Tuesday, January 19, 2010

 

Abolition Movement Gaining Ground with Conservatives

Fifteen TADP supporters, including staff, board members, and other activists returned on Sunday from the National Coalition to Abolish the Death Penalty Conference in Louisville, KY. As usual, the conference was packed with workshops and lectures from experts all over the country as well as from exonerees and murder victims family members, all who are working to abolish the death penalty in our country.

This year's conference also included other presenters who, at first, might not seem likely candidates to speak at such a gathering: members of law enforcement as well as conservative ministers and politicians. However, the truth is that this issue of abolition is not a liberal issue, and conservatives and other unusual allies across the country are speaking out and saying so.

Members of law enforcement who presented at the conference confirmed again and again that the death penalty does nothing to deter crime, and in fact, drains resources away from effective crime fighting measures. A detective from New York City said that he became more aware of the ineffectiveness of the death penalty in fighting crime when New York judicially abolished it a few years ago. He said that though most New York law enforcement members were initially concerned about the decision, the death penalty's abolition had absolutely no impact on crime. Furthermore, we were also reminded that New Jersey's murder rate has decreased each year since the abolition of its death penalty in 2007.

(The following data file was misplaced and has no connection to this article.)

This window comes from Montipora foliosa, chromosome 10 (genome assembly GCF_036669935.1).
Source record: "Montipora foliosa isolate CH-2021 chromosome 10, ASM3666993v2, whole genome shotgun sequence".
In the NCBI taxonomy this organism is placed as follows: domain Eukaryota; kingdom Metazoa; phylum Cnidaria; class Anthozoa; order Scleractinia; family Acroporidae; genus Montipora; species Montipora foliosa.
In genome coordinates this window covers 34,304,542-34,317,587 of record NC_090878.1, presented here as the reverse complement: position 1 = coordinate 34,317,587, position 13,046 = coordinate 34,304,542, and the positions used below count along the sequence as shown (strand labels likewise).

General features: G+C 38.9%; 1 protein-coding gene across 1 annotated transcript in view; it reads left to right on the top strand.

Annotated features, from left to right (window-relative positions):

Perhaps most striking was the presentation of Senator Roy Brown of Montana, a very conservative politician from that state. He led the fight against the death penalty in Montana in its last legislative session and successfully moved a repeal bill through a Republican-controlled Senate. His opposition to the death penalty comes from his strong, conservative beliefs in a pro-life orientation from conception to natural death, less government involvement in the lives of citizens, fiscal responsibility, and dismantling those government programs that have proven to be inefficient. All of these very conservative ideals apply to the issue of the death penalty.

I came away from the conference encouraged that we can reach across party lines and political ideologies to find common ground on this issue. Regardless of whether a person is opposed to the death penalty on moral grounds, the reality is that when you examine the system beyond the emotion and outrage surrounding a murder, you discover a system that is completely and irrevocably broken. It is unfairly applied, more costly than alternatives, extremely arbitrary, not a deterrent, puts victims' families through years of unnecessary suffering, and risks executing innocent people.

I was so excited to see that the AP did a story on Senator Brown at the conference that was picked up nationwide, including in Nashville. There is still a great deal of work to do, but as Dr. King reminds us, "the arc of the moral universe is long but it bends towards justice."

Read the article here.
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